What do you do to contextualize the data presented on your site?
We don’t produce any data. We just look for data about anything, from life expectancy to the price of movie tickets and we put it up online and let people see for themselves. But we don’t editorialize at all. We do suggest videos and literature that people can read that may illuminate what they are looking at and, but people don’t have to click on that.
How do you think the media misrepresents or partially represents data? Do you think they over-rely on bad news?
I don’t think that people go out of their way to misuse data. I just think that people are sometimes ignorant about how to use data and what are proper correlations between different data sets. When people don’t compare likes with likes, that can also be a problem.
Can you give an example of that?
Sure. A very good journalist, a good man, Nick Kristof at The New York Times, wrote a wonderful article last month about global poverty. And he said, this is an underreported story, we should be talking much more about this amazing thing that is going on right now, this huge decline in global poverty. The world is getting better and everything is fantastic. And that’s where he finished.
And if you were reading this article, and I blogged about it, you would think well my goodness, how did this prosperity come about. How did this drop in poverty come about? Did it just materialize out of thin air like manna from heaven? What happened to humanity since 1980, and what is the mechanism by which some countries escape from poverty and some don’t? And the answer is economic growth. That allows us to basically pay for all the things that we like; not just cell phones, but also education and health care and so on.
And then, how do you get to economic growth? The answer is very simple, you do it through free trade. You do it through privatization of private property. You do it through having peace in your country. You don’t have a murderous dictator in charge. Just look at South Korea and North Korea. I personally don't need much more than to look at these two countries to know what works and what doesn’t.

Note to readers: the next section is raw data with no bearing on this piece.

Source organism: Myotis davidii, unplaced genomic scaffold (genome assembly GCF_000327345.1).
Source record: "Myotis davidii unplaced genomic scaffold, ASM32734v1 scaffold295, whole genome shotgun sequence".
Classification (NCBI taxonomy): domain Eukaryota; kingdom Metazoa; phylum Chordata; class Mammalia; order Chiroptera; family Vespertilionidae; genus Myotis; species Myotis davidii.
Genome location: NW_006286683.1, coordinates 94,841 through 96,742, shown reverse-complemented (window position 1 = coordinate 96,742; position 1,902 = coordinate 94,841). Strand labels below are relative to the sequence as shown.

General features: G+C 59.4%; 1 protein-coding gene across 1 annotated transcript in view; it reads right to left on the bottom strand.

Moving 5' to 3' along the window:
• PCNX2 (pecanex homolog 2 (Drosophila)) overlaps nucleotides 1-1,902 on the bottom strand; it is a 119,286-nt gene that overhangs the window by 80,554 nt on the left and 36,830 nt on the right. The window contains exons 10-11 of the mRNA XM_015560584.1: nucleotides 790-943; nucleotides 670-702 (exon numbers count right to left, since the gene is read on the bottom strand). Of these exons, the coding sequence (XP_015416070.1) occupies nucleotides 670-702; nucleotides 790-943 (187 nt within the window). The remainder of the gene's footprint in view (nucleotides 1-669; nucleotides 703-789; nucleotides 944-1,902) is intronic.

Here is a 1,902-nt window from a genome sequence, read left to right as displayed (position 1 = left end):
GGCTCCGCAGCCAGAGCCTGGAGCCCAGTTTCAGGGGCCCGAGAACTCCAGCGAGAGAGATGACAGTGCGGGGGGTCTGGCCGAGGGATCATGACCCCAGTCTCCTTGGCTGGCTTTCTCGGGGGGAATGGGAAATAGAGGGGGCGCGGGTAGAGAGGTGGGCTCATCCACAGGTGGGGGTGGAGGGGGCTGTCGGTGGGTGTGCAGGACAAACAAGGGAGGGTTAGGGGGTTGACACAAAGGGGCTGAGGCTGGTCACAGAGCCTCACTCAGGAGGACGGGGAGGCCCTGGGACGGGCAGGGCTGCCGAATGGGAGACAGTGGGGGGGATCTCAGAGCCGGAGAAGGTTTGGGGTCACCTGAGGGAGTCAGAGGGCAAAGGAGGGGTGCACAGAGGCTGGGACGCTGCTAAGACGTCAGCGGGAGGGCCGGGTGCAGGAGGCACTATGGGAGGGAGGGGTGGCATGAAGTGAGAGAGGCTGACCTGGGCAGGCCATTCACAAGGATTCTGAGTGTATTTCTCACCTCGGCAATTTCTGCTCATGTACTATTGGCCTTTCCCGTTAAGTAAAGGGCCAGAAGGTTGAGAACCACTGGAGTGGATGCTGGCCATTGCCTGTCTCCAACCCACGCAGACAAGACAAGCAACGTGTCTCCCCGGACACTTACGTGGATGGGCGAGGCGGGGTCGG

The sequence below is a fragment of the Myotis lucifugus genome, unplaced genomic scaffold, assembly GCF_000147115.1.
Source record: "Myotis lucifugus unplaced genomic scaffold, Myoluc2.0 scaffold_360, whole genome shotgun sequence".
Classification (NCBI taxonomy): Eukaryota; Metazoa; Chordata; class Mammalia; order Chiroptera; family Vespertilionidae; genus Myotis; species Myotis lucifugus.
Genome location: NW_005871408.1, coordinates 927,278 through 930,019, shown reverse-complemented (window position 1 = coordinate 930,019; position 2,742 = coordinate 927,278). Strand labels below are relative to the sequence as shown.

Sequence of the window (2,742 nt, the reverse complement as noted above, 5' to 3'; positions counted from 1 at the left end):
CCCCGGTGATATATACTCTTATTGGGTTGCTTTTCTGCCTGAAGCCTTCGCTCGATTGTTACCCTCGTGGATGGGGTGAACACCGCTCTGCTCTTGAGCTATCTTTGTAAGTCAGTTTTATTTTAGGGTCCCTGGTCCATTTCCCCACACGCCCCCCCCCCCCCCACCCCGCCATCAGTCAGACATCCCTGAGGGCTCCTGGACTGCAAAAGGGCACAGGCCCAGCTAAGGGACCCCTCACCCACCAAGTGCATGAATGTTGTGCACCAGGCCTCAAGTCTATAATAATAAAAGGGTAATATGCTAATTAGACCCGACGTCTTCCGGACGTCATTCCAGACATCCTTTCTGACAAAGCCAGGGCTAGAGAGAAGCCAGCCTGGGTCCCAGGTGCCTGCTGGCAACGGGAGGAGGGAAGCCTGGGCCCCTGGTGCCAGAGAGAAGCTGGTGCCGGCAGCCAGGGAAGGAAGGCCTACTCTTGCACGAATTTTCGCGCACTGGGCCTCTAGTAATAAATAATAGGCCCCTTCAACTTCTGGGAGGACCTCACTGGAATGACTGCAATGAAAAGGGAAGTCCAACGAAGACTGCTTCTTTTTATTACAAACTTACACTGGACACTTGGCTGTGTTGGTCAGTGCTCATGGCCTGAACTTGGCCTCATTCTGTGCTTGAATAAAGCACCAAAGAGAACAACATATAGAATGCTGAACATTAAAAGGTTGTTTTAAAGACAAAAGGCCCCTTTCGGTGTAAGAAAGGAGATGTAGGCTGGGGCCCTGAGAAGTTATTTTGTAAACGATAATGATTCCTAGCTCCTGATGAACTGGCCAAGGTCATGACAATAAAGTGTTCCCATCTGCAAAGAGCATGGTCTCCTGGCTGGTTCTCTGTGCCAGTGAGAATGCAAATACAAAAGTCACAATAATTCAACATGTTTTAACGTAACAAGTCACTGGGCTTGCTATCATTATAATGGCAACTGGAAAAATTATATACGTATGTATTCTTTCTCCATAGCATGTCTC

Has your site had any impact on individuals, officials, or policies?
As the site’s profile has grown, our material has been shared by entities ranging from Human Rights Watch to Marc Andreessen. As for international impact, British MP Douglas Carswell is a fan of the website and blogged about us recently. We also know that the site has been used as an educational resource in Canada, Australia, Estonia, Mexico, and elsewhere. We are being used more frequently as a resource by educators and would love to see this trend grow. We are listed as an educational resource by the University of Chicago, UCLA, Duke, and others, and we know that our site has been used in the classroom at Dartmouth and George Washington University, among others.
What does the average reader stands to gain from your website?
What we provide for people is basically access to data that comes from tremendously different places. Anything from the World Bank to some obscure professor at an even more obscure university – we get the data, and we let people see for themselves the state of the world. And we hope that when people look at it they’ll say, wow, I didn’t realize that there are more women at school and university than ever before. All of the data is out there, but very few people specialize in looking at the data and searching for it. So hopefully when people come to a website with all of that in one place, they can get a better sense of the state of the world.
What's a salient data point that, when you originally created the site, you found particularly surprising?
There are a couple of data sets that had to do with life over a very, very long time. So for example, in 1980 50% of humanity lived in absolute poverty. At the end of this year, in 2015, only 35 years later, less than 5% of percent of human beings will live in absolute poverty [of less than $1.90 a day], in spite of the fact that the world’s population has exploded between 1980 and 2015.